* From John Rumsey:
The idea of stadium racing is not new (Scuttlebutt 3769). While sailing in ocean races with Ted Turner in the early 70's, the crew was kept amused with Ted's ideas for stadium racing while on the night watches.

It started with a football field shaped pond with large fans mounted on both sides. The dinghies would race back and forth on the windward-leeward course while the fans would be turned on and off to make the wind very shifty. The idea of course was to make the less capable or unfortunate sailors capsize with the best going on to win the race.

Then Ted became very excited as he explained that the pond was full of Piranhas and the spectators would go wild as they do in car racing when a big wreck happens. This, of course, was going to be great for TV ratings on Ted's TBS network.

Actually, now that I think of it, isn't that where ISAF is headed? Seems like the trend is to get TV money with decreasing regard for quality racing.

* From George Morris:
Regarding the 'yachting/sailing/outdoor activity' debate (Scuttlebutt 37768), the very small club to which I belong rejoices in the name 'the Royal Findhorn Yacht Club'. It is widely believed that all members are 'posh' or 'toffee nosed'. Actually, only about ten percent of the active members own 'yachts' and the average length of these boats is about 24ft. The remainder sail mostly second-hand dinghies.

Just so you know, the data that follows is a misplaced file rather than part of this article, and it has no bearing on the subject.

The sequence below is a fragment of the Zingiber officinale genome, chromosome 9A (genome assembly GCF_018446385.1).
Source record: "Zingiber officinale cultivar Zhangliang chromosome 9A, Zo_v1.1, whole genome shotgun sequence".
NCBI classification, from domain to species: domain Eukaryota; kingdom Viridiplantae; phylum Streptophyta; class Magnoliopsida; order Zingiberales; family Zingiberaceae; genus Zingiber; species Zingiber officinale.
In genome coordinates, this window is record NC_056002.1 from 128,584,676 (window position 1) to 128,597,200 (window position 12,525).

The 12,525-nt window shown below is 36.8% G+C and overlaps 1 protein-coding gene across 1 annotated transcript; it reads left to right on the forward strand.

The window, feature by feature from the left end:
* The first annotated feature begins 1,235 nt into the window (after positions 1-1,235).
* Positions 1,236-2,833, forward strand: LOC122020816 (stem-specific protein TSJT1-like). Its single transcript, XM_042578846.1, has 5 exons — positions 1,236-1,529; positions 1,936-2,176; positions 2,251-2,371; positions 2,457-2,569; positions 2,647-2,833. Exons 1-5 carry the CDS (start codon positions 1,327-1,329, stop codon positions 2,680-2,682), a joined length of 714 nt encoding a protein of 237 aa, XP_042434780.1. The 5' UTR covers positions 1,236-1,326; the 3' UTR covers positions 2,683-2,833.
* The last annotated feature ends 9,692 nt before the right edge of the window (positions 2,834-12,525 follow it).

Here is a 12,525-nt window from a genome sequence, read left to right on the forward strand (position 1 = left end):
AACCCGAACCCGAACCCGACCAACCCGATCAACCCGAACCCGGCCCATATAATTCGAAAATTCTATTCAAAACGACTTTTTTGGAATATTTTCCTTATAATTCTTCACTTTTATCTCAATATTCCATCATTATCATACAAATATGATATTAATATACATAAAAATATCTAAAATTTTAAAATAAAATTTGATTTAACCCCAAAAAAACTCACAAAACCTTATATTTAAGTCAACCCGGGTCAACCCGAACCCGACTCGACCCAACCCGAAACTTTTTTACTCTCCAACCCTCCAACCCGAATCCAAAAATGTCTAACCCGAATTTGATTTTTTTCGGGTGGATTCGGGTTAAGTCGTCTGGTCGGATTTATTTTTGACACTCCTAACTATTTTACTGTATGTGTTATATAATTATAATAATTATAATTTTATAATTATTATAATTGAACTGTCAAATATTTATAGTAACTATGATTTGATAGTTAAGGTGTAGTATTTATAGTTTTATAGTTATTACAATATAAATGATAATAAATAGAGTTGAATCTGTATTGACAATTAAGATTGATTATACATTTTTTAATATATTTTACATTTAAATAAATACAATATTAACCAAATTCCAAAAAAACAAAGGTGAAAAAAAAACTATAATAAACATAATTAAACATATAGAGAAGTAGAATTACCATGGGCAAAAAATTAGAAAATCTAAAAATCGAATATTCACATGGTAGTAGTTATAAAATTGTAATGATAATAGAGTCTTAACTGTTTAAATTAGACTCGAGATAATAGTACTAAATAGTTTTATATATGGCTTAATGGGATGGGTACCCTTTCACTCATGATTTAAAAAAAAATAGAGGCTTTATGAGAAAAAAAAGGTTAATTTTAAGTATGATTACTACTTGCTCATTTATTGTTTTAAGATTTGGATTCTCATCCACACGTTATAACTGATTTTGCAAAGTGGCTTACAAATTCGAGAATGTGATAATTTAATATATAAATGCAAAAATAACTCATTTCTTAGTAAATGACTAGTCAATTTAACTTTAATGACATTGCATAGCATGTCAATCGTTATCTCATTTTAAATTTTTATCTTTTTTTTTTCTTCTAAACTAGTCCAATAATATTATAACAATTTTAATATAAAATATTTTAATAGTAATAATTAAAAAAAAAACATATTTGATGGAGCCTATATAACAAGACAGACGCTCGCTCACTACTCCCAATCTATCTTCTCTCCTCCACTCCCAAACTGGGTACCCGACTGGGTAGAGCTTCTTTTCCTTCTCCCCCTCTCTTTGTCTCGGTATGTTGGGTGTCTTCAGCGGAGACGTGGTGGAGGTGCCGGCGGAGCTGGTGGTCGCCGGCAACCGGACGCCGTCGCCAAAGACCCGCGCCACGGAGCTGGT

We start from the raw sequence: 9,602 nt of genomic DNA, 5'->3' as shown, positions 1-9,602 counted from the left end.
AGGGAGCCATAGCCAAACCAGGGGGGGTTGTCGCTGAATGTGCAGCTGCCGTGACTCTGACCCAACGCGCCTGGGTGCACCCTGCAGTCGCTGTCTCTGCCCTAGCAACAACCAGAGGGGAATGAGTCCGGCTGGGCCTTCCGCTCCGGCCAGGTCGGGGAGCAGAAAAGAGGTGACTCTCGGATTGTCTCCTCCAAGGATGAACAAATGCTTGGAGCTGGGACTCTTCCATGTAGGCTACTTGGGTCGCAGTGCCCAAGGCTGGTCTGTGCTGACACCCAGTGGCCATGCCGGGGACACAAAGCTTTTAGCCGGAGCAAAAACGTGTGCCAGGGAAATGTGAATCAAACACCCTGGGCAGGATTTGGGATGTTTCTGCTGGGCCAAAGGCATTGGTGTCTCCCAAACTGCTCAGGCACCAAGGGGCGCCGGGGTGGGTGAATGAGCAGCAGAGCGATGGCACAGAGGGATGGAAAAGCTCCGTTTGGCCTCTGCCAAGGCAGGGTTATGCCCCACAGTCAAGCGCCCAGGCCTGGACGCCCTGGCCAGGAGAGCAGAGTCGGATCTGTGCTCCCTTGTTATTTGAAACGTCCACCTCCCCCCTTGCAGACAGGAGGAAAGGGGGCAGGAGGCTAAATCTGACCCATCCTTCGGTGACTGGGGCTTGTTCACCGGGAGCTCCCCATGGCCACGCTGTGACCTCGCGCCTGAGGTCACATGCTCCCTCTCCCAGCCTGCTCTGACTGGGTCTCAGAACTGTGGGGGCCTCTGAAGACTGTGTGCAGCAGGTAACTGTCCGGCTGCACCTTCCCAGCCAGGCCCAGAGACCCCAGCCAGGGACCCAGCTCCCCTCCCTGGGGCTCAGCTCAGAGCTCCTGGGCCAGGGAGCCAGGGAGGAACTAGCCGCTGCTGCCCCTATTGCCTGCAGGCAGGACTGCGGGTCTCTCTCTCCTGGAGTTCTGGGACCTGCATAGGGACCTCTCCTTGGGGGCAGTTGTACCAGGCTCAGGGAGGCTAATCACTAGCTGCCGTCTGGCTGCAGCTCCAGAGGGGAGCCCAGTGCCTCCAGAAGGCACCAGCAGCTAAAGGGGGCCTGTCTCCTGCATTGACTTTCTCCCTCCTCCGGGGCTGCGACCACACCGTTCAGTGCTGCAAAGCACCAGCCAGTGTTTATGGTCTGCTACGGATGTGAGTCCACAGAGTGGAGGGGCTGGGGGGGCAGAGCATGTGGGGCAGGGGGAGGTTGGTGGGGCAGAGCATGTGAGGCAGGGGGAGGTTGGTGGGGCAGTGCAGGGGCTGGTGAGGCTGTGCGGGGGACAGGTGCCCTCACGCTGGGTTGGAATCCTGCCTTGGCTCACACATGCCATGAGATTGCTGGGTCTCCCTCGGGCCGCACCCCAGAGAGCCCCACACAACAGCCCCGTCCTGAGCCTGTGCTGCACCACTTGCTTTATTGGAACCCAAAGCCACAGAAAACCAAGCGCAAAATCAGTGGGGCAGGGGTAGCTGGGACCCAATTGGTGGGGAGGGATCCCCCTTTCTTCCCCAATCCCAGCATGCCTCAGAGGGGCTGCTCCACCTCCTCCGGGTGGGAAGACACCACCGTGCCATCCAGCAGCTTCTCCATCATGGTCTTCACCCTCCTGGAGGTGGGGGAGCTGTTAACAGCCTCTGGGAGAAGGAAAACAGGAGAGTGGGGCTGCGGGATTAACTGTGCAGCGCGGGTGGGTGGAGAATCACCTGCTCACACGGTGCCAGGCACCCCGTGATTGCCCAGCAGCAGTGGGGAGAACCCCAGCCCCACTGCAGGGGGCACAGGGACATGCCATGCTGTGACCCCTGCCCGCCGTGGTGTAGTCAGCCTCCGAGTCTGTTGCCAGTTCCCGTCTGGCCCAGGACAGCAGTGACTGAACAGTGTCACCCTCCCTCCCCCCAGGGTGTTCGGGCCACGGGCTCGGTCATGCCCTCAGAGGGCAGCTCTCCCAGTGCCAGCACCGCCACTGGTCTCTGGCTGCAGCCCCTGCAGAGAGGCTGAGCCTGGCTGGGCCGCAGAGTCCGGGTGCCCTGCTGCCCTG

To widen its appeal the club tries to downplay the 'royal' and emphasizes that it is open to people from 'all walks of life'. It also emphasizes that you don't have to race or even sail - just take part, spend money in the bar, play golf or darts when invited and keep the place ticking over, particularly in the winter. This fulfils the fundamental purpose of keeping the club solvent but golfers, horse riders, kite surfers, canoeists and even cruiser owners do not swell the racing dinghy fleets, and it is an unavoidable fact that our principle organized activity is dinghy racing.

Other outdoor sports such as hill walking and cycling can take place with very little competitive activity. Of course much - perhaps most - 'yachting' is also non-competitive and as many as half our local boat owners are not members of the club, preferring to sail on their own and choosing not to mix with those dreadful snobs in the 'Royal' yacht club who charge around the bay shouting 'starboard' at each other. -- Forum, read on: